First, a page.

As Geepaw Hill puts it, for automated macro tests the benefits are doubtful. The OPS team will need to focus on monitoring for contract usage.
This is a tough stance, and consideration will be required. If there is a new cross-cutting feature being released, that will need manual testing, and the contract is of course just data, and not necessarily correspond to business logic. The better your organization have domains defined, the less chance for leaking business logic over the contract.
This diagram represents our setup, where you can see how parts become interchangeable thanks to the contract. If you’re developing the Host side, you will not need to care about the actual MicroFrontends but use a Mock. And if you’re developing a MicroFrontend, you shouldn’t care who loads you until it’s defined in the contract. The Harness-Mock pair will also give you a good representation of the creation / loading process.
With some additional work we can help Operations and Devs to effectively identify which side have breached the contract. For this one of the Hosts have made a debug consumer application that we can enable with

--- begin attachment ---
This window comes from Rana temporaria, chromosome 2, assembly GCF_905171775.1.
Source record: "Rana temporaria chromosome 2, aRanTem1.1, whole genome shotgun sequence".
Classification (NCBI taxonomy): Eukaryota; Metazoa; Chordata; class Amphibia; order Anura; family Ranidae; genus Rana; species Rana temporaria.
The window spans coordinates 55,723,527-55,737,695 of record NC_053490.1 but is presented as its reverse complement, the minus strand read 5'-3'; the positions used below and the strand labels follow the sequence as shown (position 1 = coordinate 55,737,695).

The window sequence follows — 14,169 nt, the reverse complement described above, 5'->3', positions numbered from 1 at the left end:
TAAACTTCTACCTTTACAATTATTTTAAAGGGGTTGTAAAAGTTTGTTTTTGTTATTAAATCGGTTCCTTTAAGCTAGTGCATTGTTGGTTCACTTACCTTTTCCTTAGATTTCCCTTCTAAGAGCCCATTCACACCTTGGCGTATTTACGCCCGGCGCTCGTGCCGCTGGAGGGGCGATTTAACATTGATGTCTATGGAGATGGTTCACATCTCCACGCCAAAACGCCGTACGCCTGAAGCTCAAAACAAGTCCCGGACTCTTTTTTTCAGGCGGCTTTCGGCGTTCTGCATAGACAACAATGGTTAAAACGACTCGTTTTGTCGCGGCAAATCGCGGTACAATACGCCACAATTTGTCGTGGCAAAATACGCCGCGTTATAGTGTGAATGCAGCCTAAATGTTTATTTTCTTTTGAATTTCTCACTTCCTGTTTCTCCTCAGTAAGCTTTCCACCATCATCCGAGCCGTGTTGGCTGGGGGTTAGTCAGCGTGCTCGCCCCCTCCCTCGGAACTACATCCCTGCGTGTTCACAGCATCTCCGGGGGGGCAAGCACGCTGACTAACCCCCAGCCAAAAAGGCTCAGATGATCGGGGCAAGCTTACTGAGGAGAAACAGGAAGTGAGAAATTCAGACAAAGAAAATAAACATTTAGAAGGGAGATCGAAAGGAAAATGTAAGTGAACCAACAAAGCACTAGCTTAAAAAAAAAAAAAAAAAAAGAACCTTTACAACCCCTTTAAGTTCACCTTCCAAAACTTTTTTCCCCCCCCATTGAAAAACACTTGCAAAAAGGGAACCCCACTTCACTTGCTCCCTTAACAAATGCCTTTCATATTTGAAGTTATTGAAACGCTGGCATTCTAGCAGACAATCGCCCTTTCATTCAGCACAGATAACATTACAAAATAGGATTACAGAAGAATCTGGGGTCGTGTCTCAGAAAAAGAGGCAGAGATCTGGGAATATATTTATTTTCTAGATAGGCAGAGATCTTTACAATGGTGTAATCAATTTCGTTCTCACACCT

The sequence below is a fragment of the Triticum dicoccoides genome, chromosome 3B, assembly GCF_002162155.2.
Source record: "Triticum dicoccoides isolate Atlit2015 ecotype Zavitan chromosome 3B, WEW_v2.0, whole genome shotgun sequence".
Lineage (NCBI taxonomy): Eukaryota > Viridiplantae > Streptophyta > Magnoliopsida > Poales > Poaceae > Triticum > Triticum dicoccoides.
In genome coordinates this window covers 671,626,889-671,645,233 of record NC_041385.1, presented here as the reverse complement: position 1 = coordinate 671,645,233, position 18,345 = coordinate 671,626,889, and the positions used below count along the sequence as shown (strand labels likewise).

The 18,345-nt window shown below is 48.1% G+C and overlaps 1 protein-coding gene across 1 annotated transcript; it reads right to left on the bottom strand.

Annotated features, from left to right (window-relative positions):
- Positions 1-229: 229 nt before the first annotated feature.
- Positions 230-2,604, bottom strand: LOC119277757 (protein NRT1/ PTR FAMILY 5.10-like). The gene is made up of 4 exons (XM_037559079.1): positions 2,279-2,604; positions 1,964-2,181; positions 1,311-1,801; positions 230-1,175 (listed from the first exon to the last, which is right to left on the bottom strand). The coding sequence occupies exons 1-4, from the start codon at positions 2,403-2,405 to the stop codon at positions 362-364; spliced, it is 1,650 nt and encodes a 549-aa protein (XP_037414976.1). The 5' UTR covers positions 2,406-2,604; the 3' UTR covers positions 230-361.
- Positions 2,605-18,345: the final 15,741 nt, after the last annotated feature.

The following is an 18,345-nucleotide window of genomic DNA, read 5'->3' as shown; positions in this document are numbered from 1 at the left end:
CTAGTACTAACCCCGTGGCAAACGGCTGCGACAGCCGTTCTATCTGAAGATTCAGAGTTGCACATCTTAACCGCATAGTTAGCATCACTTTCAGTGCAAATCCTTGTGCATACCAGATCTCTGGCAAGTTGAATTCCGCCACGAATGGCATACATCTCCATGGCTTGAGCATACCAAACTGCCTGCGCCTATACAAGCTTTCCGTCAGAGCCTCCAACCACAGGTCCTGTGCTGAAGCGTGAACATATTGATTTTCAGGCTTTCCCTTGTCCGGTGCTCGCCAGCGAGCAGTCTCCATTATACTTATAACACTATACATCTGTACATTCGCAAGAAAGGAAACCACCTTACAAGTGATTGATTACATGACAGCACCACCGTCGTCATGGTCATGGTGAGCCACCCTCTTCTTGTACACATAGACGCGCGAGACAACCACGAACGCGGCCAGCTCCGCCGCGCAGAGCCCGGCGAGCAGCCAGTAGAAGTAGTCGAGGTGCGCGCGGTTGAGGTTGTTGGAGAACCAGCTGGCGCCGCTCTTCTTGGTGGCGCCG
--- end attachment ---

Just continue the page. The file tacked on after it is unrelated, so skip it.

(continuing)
localStorage.setItem(‘useDebugMicroFrontend’, ‘true’). This will serve as a debug output to visualize props sent down and to be able to trigger actions going up. This helps in solving and narrowing down issues that TypeScript cannot defend against, like Fonts overrides, window variables and incorrect zIndices.
With all this work, we are now able to pinpoint who breached the contract, and therefore identify responsibilities fast, and also be able to evolve our frontends independently and swiftly. TypeScript helps a lot for not getting some troublesome issues, and with a good domain based isolation of teams making the ownership decisions of features and bugs will be a breeze 🙂
#contract-testing #microfrontends #ddd